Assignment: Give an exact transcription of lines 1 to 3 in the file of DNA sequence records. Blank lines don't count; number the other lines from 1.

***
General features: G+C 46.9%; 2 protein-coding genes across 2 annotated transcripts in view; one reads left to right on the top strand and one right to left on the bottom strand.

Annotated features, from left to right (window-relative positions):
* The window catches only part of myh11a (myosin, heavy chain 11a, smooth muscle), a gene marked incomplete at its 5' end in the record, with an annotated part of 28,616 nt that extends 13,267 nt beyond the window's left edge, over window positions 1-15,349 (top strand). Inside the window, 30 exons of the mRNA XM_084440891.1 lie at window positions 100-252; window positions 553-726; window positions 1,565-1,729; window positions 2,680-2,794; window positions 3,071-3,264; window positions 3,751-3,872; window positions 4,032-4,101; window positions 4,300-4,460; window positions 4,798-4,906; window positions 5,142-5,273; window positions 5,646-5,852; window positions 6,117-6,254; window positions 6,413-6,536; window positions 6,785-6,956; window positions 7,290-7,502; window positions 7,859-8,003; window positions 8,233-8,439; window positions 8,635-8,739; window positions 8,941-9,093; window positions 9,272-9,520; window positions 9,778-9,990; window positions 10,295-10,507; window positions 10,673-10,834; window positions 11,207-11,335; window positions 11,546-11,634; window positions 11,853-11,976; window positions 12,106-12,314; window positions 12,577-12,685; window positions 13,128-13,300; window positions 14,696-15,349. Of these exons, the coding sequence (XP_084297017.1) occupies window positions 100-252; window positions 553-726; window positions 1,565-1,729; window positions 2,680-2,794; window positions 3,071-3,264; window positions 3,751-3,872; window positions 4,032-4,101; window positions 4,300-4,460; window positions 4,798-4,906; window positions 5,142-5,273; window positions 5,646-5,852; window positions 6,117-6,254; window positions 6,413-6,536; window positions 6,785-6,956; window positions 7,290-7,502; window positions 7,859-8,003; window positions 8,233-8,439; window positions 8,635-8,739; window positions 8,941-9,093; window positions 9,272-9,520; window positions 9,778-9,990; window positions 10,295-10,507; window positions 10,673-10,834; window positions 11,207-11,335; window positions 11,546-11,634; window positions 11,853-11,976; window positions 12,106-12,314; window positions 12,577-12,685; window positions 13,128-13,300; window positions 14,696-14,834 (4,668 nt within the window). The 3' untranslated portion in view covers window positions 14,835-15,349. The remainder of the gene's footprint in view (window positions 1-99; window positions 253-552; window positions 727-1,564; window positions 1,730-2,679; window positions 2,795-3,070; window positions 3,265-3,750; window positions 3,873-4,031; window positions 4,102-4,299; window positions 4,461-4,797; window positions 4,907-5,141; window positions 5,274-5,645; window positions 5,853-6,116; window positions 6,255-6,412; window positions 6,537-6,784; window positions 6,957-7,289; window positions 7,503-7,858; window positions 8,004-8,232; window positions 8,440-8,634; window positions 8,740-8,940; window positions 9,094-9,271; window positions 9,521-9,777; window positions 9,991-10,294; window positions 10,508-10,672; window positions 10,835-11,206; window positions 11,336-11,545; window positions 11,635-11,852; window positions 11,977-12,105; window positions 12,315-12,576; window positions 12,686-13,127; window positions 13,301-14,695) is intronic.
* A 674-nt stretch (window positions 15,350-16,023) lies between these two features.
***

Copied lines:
General features: G+C 46.9%; 2 protein-coding genes across 2 annotated transcripts in view; one reads left to right on the top strand and one right to left on the bottom strand.

Annotated features, from left to right (window-relative positions):
* The window catches only part of myh11a (myosin, heavy chain 11a, smooth muscle), a gene marked incomplete at its 5' end in the record, with an annotated part of 28,616 nt that extends 13,267 nt beyond the window's left edge, over window positions 1-15,349 (top strand). Inside the window, 30 exons of the mRNA XM_084440891.1 lie at window positions 100-252; window positions 553-726; window positions 1,565-1,729; window positions 2,680-2,794; window positions 3,071-3,264; window positions 3,751-3,872; window positions 4,032-4,101; window positions 4,300-4,460; window positions 4,798-4,906; window positions 5,142-5,273; window positions 5,646-5,852; window positions 6,117-6,254; window positions 6,413-6,536; window positions 6,785-6,956; window positions 7,290-7,502; window positions 7,859-8,003; window positions 8,233-8,439; window positions 8,635-8,739; window positions 8,941-9,093; window positions 9,272-9,520; window positions 9,778-9,990; window positions 10,295-10,507; window positions 10,673-10,834; window positions 11,207-11,335; window positions 11,546-11,634; window positions 11,853-11,976; window positions 12,106-12,314; window positions 12,577-12,685; window positions 13,128-13,300; window positions 14,696-15,349. Of these exons, the coding sequence (XP_084297017.1) occupies window positions 100-252; window positions 553-726; window positions 1,565-1,729; window positions 2,680-2,794; window positions 3,071-3,264; window positions 3,751-3,872; window positions 4,032-4,101; window positions 4,300-4,460; window positions 4,798-4,906; window positions 5,142-5,273; window positions 5,646-5,852; window positions 6,117-6,254; window positions 6,413-6,536; window positions 6,785-6,956; window positions 7,290-7,502; window positions 7,859-8,003; window positions 8,233-8,439; window positions 8,635-8,739; window positions 8,941-9,093; window positions 9,272-9,520; window positions 9,778-9,990; window positions 10,295-10,507; window positions 10,673-10,834; window positions 11,207-11,335; window positions 11,546-11,634; window positions 11,853-11,976; window positions 12,106-12,314; window positions 12,577-12,685; window positions 13,128-13,300; window positions 14,696-14,834 (4,668 nt within the window). The 3' untranslated portion in view covers window positions 14,835-15,349. The remainder of the gene's footprint in view (window positions 1-99; window positions 253-552; window positions 727-1,564; window positions 1,730-2,679; window positions 2,795-3,070; window positions 3,265-3,750; window positions 3,873-4,031; window positions 4,102-4,299; window positions 4,461-4,797; window positions 4,907-5,141; window positions 5,274-5,645; window positions 5,853-6,116; window positions 6,255-6,412; window positions 6,537-6,784; window positions 6,957-7,289; window positions 7,503-7,858; window positions 8,004-8,232; window positions 8,440-8,634; window positions 8,740-8,940; window positions 9,094-9,271; window positions 9,521-9,777; window positions 9,991-10,294; window positions 10,508-10,672; window positions 10,835-11,206; window positions 11,336-11,545; window positions 11,635-11,852; window positions 11,977-12,105; window positions 12,315-12,576; window positions 12,686-13,127; window positions 13,301-14,695) is intronic.